OC Couple in Tug-Of-War with China

OC Couple in Tug-Of-War with China
Xiaodan Wang and her husband Jeff Nenarella on Aug. 29, 2016. (Holly Kellum/Epoch Times)
Holly Kellum

Xiaodan Wang and her husband, Jeff Nenarella, were disappointed when they arrived back from their trip to China on Aug. 9 empty-handed.

They were a hair’s breadth away from rescuing Xiaodan’s almost 68-year-old father who was persecuted in a Chinese labor camp for 15 years, and is now being watched closely under house arrest at his home in Beijing.

His crime?

Practicing Falun Gong, also known as Falun Dafa, a meditation and qigong practice whose spiritual principles and widespread popularity have put it at odds with the atheist principles of the Chinese Communist Party.

The practice has been persecuted in China since 1999, and Xiaodan’s father, Zhiwen Wang, has become a poster child for the persecution.

In 1999, Zhiwen was given a show trial and handed a 16-year prison sentence for his work as a volunteer coordinator of the practice.

He suffered a stroke while in detention in September of 2014 and was “released” a month later, only to be whisked away for a week in a brainwashing facility in an effort to get him to renounce his faith. He never did, but was finally let go in October of 2014.

He looks better than when he came out of prison, Nenarella and Xiaodan say, but he’s still gaunt, and they fear that the pain in his legs he has mentioned is worse than he lets on. All but one of his teeth have fallen out, Xiaodan suspects from malnutrition, and his collar bone, which was broken in jail, was never properly reset, they say.

Having secured a Chinese passport for him in January and a visa to come to the United States, the couple traveled to China in late July to escort him home.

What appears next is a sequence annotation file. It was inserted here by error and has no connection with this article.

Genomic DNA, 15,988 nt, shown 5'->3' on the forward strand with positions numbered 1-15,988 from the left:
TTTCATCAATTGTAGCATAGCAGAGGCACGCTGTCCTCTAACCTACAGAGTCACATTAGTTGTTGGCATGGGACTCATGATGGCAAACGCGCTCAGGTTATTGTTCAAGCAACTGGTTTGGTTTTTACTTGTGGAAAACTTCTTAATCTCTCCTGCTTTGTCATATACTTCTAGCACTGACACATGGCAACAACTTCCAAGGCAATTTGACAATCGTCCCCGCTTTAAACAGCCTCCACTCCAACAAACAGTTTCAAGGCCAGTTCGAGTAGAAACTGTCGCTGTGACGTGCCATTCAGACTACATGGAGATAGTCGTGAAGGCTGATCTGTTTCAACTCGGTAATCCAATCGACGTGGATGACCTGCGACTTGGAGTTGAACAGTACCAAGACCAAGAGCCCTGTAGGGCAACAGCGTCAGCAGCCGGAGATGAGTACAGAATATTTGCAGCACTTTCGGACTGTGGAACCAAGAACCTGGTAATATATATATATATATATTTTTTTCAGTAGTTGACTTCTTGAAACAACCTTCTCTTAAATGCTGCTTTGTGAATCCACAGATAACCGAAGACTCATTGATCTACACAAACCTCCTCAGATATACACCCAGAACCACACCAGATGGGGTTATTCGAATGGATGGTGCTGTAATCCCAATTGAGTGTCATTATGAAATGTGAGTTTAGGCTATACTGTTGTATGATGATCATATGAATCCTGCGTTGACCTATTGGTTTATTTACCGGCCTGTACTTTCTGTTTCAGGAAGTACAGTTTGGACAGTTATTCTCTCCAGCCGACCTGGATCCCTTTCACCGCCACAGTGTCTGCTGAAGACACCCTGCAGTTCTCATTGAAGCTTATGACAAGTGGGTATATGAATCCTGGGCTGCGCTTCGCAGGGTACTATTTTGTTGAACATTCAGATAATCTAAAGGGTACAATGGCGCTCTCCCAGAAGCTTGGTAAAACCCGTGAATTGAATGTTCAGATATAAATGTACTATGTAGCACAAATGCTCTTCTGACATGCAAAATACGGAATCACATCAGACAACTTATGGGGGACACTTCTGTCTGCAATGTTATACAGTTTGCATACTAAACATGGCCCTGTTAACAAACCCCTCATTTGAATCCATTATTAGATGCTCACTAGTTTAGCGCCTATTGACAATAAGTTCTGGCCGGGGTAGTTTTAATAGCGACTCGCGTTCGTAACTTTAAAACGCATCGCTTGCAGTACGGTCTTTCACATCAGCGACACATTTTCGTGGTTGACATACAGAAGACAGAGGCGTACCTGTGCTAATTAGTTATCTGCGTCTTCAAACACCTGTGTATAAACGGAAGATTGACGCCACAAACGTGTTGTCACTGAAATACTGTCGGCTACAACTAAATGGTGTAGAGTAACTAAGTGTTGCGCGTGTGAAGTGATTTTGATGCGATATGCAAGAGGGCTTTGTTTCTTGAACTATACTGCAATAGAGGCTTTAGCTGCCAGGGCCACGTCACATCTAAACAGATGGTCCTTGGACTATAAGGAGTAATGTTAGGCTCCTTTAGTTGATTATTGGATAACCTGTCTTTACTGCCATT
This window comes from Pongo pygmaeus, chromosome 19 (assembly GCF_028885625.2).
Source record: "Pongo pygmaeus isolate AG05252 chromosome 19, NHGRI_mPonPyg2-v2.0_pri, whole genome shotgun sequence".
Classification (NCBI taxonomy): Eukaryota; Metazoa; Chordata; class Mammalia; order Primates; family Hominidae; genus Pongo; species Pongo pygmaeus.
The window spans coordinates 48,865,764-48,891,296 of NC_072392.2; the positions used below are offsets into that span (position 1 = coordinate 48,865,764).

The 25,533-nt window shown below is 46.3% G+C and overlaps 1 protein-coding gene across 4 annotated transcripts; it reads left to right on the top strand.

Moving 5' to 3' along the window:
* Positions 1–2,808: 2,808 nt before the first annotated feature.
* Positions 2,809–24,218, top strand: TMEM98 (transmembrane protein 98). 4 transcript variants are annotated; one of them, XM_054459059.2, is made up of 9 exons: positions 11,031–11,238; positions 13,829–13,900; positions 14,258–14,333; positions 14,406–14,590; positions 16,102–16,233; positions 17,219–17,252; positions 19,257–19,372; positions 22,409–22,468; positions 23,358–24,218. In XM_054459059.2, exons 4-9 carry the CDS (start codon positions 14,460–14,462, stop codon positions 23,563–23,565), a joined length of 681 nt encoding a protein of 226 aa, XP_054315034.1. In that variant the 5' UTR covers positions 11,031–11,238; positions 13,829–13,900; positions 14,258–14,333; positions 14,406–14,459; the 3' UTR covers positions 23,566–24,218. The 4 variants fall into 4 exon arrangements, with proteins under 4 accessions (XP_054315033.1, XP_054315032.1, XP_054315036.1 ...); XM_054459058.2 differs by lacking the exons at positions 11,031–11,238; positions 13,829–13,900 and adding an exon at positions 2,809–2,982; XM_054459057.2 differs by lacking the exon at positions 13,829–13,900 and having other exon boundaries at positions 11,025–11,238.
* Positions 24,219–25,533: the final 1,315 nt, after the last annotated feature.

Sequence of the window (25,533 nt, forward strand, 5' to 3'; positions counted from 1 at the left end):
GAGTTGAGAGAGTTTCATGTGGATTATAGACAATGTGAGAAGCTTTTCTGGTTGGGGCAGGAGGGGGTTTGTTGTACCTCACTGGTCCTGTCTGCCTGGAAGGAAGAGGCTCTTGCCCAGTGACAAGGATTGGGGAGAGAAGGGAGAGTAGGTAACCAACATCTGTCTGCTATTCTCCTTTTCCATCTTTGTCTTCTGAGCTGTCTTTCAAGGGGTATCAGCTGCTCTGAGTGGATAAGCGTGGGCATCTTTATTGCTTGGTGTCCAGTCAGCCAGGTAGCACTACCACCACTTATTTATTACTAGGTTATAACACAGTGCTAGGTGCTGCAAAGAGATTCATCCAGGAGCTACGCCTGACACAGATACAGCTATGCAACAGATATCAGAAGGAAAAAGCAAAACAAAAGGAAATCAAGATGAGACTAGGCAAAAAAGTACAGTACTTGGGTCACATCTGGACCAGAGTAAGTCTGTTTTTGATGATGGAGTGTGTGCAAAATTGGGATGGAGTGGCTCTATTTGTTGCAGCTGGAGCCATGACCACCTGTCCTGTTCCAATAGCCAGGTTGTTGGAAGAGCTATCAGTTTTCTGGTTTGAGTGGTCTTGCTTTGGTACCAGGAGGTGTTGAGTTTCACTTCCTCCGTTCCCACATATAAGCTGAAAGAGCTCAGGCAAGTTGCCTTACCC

While they did everything according to both Chinese and U.S. immigration laws, they say, their trip from the northeast city of Beijing to the southern city of Guangzhou, where they were to take a ferry to Hong Kong, was fraught with difficulty.

They were never physically harassed, but spies trailed them continuously taking photos, and strange occurrences like Zhiwen’s plane ticket mysteriously being canceled and their internet and computers suddenly not working were common, they said.

“It’s a scary feeling to be in this big, communist country when you know the persecution of Falun Gong is still raging on,” Nenarella said. “And having no one you can call, no one you can count on, no law enforcement we can trust. It’s just a very scary feeling.”

Just as they were about to board the ferry to Hong Kong, a semi-autonomous region in China where they believed they had a better chance of getting out, Zhiwen’s passport was taken to a back office and a corner of it cut off without explanation, invalidating it.

“That’s when I felt almost in despair,” Xiaodan said.

Having no resources in China to get Zhiwen out of the country, the two returned to the U.S. without him, vowing to use their advocacy and power as U.S. citizens to get him released.

Fighting for Freedom

It is unknown how many Falun Gong practitioners have died as a result of the persecution, but Minghui.org, a clearinghouse for information about the persecution, has confirmed over 4,000 deaths from torture and abuse. Because of the difficulty of getting information out of China, Minghui believes the true number of deaths is much higher.